By Griselda Garnica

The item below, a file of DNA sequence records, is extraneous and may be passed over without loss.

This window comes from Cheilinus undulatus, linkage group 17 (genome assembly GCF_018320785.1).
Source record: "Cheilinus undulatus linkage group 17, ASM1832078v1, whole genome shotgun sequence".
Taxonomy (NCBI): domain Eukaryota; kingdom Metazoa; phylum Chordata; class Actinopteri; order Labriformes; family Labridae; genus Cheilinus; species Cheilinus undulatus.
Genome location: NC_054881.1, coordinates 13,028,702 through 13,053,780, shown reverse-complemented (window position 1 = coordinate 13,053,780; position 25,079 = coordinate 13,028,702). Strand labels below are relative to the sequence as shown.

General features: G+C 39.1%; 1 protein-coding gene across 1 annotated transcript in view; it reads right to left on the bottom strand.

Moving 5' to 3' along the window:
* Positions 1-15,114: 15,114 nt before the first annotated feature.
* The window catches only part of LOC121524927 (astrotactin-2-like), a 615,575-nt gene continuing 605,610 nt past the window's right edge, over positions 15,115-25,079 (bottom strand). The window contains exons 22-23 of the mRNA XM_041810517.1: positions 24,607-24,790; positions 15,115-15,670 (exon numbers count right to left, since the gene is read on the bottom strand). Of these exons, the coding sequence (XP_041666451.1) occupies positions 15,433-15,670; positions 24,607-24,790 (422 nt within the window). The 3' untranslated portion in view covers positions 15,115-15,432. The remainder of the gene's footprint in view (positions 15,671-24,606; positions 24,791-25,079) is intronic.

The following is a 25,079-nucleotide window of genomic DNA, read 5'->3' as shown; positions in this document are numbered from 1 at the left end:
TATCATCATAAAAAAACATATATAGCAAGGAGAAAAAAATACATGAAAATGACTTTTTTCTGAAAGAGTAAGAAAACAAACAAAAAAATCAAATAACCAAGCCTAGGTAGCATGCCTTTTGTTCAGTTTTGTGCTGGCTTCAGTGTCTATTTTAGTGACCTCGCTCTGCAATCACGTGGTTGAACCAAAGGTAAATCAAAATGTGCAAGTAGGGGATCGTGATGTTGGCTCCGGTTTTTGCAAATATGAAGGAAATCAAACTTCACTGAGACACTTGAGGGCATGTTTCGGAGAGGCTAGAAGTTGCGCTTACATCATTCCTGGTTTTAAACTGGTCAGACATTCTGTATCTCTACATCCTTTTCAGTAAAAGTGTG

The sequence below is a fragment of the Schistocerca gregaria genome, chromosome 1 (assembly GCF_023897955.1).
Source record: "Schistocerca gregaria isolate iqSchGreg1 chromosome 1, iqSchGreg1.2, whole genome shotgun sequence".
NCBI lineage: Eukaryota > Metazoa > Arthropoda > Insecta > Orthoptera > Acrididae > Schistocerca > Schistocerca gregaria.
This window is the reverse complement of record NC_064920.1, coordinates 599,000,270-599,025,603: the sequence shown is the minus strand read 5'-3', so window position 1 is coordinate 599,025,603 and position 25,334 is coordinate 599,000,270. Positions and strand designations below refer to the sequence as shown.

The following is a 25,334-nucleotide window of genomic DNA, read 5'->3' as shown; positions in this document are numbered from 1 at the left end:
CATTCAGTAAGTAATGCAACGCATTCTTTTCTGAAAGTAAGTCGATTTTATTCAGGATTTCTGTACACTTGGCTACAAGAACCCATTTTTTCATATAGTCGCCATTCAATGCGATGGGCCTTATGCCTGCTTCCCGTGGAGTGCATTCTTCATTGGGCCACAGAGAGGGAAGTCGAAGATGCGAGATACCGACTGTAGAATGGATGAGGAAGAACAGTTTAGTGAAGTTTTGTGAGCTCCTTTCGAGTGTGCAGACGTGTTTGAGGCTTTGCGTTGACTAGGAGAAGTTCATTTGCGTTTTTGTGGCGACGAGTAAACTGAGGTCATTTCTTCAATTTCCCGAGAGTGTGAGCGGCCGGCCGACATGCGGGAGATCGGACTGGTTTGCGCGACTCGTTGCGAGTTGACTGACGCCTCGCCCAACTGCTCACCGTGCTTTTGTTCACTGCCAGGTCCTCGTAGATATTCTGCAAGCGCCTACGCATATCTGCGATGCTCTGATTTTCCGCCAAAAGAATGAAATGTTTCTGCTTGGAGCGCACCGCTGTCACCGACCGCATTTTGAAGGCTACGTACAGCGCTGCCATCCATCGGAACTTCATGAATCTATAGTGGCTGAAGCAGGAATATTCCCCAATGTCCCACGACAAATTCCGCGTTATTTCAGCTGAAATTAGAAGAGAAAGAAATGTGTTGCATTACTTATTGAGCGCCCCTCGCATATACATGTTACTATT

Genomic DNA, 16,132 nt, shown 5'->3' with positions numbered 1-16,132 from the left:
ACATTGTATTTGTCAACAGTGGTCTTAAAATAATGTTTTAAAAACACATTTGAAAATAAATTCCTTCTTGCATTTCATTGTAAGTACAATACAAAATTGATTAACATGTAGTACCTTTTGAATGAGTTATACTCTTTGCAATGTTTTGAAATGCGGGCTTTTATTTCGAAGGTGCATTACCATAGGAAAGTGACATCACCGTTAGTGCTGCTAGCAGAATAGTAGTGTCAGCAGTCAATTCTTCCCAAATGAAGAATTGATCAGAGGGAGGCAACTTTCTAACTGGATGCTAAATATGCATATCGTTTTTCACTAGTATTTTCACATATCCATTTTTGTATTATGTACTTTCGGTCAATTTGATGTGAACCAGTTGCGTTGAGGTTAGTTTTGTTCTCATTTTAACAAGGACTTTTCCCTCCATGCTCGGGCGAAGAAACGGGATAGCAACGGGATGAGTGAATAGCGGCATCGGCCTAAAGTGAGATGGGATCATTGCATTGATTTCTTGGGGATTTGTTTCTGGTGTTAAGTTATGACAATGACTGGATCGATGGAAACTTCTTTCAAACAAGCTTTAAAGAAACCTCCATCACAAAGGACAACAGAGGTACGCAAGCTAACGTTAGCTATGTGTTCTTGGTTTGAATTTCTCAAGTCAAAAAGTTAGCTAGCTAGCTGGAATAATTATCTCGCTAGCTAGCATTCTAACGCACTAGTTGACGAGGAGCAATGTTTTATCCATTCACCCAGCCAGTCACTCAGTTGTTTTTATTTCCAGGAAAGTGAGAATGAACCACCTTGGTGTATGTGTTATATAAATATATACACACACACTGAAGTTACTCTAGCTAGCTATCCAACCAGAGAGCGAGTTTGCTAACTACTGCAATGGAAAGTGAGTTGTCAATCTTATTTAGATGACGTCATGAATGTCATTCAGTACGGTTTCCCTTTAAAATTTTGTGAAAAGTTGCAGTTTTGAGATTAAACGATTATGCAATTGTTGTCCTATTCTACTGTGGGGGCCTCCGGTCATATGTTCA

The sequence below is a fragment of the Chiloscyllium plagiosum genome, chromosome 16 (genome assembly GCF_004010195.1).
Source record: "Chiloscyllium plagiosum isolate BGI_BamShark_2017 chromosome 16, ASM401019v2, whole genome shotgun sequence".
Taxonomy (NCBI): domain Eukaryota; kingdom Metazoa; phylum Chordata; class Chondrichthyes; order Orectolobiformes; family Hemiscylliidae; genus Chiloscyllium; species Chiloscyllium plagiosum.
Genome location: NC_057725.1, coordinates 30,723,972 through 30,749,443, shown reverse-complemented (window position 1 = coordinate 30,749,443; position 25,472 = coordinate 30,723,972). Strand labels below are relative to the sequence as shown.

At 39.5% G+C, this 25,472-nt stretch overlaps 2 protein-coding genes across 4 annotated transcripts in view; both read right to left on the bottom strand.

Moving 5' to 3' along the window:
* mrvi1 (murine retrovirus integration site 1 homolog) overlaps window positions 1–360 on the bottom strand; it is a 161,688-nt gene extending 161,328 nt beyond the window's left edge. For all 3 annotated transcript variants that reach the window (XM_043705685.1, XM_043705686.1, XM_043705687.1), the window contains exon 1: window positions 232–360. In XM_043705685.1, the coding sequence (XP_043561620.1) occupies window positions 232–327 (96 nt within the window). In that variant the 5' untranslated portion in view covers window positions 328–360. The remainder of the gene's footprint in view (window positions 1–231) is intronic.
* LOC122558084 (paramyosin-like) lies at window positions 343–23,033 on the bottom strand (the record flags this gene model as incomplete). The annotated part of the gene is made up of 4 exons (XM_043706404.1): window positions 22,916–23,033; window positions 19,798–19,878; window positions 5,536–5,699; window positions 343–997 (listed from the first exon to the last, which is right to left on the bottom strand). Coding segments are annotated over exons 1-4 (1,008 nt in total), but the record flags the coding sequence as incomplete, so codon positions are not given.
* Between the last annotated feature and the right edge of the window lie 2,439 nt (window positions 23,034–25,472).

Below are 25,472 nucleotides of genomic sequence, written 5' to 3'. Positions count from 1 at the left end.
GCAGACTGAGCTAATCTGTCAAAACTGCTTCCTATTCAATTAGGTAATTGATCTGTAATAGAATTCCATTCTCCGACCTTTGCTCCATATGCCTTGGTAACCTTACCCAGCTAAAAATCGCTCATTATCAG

It is difficult to fit in, especially when you are in a place where you don’t belong. I was brought to the U.S at the age of 15 while my parents decided to stay in Mexico. I came here on what I thought was a “family vacation” only to find myself suddenly alone, caring for my niece, nephew, my little brother, and myself. The reality of leaving a warm, nuclear family, struggling in a foreign country, and working to pay bills made me cry myself to sleep most nights. Even though the cultural differences and language barriers played a big part, I struggled but managed to deal with them. I graduated within three years of high school. Thanks to my insecurities, I never made any friends, and they seemed not to like “Mexicans”. My survival instincts kicked in, I tried to be unnoticed. I was, however, fortunate enough to meet a few great people. One of them was Mr. Hardy, an AVID teacher, who motivated me to join pre-Ap and AP classes, and thanks to that extra effort I was able to be part of the National Honor Society. He was the only one that celebrated any small milestone that I achieved. Even though I had support in school, I was captive under my oldest brother’s sexist ideas. He wasn’t an advocate of girls getting higher education, and being independent or following a dream, so he decided not to support me and convinced my parents to agree with his retrograde beliefs. Time passed and I wasn’t able to register in any university. I put aside my dreams but I never forgot them. Luckily, I found a partner who believes in me and encouraged me to revive my dreams and enroll at the local community college. I was incredulous at first. I hadn’t been in school in almost a decade. This time I was married, and with my own kids, and still battling my insecurities around communication in English. Once I arrived at ACC, I didn’t know what to expect, I didn’t even know the registration process, but just as I did in high school, I was able to find wonderful people enthusiastic to help me. ACC has offered me the opportunity to believe in myself again, feed my desire to become someone in the future, it has given me the tools necessary to encourage my hunger to succeed; now, I feel pride in being an immigrant from a small Mexican town who is also part of the alumni of one of the best community colleges in Texas. I wasn’t brave enough to fight for my dreams in my adolescence. It wasn’t my time. Now that I have a new opportunity given to me, I want to make a difference, and take advantage of it. I want to pursue my dream, demonstrate to my kids that education is a right, and make them feel proud of their mom. And I want to be proud of myself, to look at my background, and feel satisfied with who I am: an immigrant, a mom, and an independent woman.

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